KQ 2: Outcomes of Interventions for Relief of Symptoms Related to Uterine Fibroids

We document here our findings about outcomes of interventions for women with symptomatic fibroids. Symptoms can include anemia, problematic bleeding patterns, bulk symptoms (low back pain, urinary frequency, and constipation), pain, and dyspareunia (pain during or after sexual intercourse). We initially considered the following treatment approaches or combinations of treatment approaches:


Expectant management without intervention;


Medical management (including oral contraceptives, menopausal hormone therapy, GnRH [gonadotropin-releasing hormone] agonist therapy, antiprogestins, progesterone-containing intrauterine devices [IUDs], and nonsteroidal anti-inflammatory drugs [NSAIDs]), referred to henceforth as pharmaceutical management;


Uterine artery embolization (UAE);


Endometrial ablation with or without myomectomy;


In situ destructive techniques, specifically by focused ultrasound guided by magnetic resonance imaging (MRI) and cryotherapy;


Myomectomy by abdominal, laparoscopic, or hysteroscopic techniques;


Hysterectomy by abdominal, laparoscopic, or vaginal techniques; and


Complementary and alternative therapies including acupuncture.

KQ 2 distinguishes between short- and long-term outcomes. Most studies in this literature, however, limit themselves to the postoperative period. We do not report short- and long-term outcomes separately for each intervention, but we do call attention to longer-term outcomes whenever reported.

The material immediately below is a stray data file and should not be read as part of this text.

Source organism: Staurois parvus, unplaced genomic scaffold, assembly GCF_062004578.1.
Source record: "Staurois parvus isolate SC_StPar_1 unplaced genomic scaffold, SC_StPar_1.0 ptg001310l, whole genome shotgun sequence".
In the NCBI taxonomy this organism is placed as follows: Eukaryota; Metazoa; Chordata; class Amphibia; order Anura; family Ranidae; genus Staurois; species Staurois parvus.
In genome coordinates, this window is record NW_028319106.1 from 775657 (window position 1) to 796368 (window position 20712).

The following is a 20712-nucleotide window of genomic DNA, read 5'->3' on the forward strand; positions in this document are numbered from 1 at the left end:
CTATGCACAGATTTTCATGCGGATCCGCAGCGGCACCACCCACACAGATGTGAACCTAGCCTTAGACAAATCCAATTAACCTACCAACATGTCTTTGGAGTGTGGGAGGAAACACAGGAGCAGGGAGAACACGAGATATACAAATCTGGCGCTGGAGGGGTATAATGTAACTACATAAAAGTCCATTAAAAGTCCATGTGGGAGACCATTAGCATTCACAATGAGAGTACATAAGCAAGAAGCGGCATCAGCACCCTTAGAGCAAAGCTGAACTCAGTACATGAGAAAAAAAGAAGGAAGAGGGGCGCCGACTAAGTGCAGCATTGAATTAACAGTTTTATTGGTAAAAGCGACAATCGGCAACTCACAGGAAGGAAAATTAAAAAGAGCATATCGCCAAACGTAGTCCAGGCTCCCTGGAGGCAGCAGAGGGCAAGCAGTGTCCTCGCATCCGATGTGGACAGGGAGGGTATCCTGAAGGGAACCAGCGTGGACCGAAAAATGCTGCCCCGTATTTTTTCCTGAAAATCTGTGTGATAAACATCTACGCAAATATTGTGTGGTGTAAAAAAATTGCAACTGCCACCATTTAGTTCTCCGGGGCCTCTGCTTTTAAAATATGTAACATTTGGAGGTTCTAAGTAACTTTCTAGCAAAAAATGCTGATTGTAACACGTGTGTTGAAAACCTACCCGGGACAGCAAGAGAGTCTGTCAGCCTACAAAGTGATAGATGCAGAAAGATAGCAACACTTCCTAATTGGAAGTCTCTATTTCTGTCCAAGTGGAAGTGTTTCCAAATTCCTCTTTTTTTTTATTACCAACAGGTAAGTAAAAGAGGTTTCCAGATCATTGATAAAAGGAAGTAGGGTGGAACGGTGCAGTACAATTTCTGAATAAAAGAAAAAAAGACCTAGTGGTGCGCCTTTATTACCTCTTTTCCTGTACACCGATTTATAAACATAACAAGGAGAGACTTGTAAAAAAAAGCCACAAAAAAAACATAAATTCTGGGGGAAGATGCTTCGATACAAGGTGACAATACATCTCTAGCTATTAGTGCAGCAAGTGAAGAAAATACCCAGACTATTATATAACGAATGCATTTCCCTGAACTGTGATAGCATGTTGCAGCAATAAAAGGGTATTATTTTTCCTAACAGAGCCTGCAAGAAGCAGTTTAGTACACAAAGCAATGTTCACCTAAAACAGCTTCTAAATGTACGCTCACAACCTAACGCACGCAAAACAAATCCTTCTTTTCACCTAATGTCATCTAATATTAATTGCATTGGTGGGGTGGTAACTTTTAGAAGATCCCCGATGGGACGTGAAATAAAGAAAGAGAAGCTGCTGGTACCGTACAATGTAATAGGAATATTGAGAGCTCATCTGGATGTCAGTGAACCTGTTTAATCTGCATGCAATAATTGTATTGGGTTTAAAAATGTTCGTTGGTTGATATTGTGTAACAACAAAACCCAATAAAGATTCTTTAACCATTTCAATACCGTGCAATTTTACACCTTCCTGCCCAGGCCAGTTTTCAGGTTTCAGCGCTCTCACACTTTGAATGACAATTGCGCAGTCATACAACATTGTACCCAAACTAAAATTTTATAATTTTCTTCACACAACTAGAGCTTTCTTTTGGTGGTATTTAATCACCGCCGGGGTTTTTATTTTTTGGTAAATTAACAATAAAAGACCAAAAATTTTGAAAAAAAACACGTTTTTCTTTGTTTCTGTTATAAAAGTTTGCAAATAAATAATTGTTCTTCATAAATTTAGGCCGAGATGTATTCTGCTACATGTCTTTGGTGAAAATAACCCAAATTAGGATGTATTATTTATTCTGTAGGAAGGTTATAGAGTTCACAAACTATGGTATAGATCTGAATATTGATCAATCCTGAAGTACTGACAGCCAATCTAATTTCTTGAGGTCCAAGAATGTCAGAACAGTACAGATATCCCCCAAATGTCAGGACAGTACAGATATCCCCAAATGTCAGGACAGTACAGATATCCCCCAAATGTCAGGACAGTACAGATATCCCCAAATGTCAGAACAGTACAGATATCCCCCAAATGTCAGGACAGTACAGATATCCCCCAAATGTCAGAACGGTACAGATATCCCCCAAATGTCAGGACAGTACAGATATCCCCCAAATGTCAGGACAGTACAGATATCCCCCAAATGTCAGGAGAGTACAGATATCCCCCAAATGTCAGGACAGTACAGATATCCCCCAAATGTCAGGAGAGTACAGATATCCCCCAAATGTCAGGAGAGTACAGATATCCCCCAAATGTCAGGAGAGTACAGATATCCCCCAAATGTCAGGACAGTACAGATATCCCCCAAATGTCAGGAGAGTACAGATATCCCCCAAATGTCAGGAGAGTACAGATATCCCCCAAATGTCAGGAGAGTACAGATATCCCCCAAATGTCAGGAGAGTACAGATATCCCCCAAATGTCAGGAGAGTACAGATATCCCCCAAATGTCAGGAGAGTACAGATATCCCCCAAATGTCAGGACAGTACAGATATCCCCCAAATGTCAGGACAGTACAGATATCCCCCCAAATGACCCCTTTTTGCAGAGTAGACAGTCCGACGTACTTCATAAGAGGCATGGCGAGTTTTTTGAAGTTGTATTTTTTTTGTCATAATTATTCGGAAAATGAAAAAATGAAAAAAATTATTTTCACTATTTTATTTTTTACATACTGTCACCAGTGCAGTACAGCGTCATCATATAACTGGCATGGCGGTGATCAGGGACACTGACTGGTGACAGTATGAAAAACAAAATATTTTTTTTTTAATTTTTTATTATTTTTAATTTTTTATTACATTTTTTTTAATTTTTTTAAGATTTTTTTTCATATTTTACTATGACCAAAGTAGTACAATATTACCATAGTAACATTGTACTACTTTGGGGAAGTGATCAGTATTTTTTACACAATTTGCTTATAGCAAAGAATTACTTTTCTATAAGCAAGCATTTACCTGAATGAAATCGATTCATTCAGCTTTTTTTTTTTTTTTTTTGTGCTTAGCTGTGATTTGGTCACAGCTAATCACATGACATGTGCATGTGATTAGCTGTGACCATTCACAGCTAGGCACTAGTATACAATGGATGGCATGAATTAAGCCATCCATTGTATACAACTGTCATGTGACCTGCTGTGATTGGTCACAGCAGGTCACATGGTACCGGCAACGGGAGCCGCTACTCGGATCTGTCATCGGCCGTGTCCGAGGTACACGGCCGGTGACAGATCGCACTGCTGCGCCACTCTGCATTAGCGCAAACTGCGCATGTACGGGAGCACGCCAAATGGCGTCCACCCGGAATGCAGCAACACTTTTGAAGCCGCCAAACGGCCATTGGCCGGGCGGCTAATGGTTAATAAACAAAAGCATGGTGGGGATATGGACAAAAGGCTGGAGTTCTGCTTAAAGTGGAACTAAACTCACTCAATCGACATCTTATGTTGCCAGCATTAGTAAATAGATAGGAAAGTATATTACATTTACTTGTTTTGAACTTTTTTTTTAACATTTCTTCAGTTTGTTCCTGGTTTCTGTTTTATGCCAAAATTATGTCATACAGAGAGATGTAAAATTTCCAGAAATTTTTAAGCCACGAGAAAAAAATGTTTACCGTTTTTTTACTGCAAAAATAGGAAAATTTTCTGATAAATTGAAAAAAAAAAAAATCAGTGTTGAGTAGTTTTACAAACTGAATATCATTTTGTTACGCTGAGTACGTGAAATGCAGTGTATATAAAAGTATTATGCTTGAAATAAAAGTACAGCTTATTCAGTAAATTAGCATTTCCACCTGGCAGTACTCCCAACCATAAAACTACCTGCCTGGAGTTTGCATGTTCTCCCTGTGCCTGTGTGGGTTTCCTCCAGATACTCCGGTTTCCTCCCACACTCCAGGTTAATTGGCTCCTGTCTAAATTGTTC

Expectant Management: Overview and Nomenclature

We did not identify any studies that specifically focused on documenting the natural history of uterine fibroids, course of fibroid symptoms, or clinical care received for fibroids over time in a cohort of women with known baseline fibroid status. No studies focused on either outcomes, such as anemia, bleeding patterns, pain, and health-related quality of life, or modifiers of outcomes of expectant management per se as the primary topic of their research. However, RCTs that include a no-treatment comparison group may provide a glimpse of anticipated outcomes in the absence of intervention. With caveats about the limitations of such data, we summarize in this section information about the outcomes of women in trial groups that received no treatment, placebo treatment, or minimal intervention such as multivitamin use (Appendix C *, Evidence Table 2).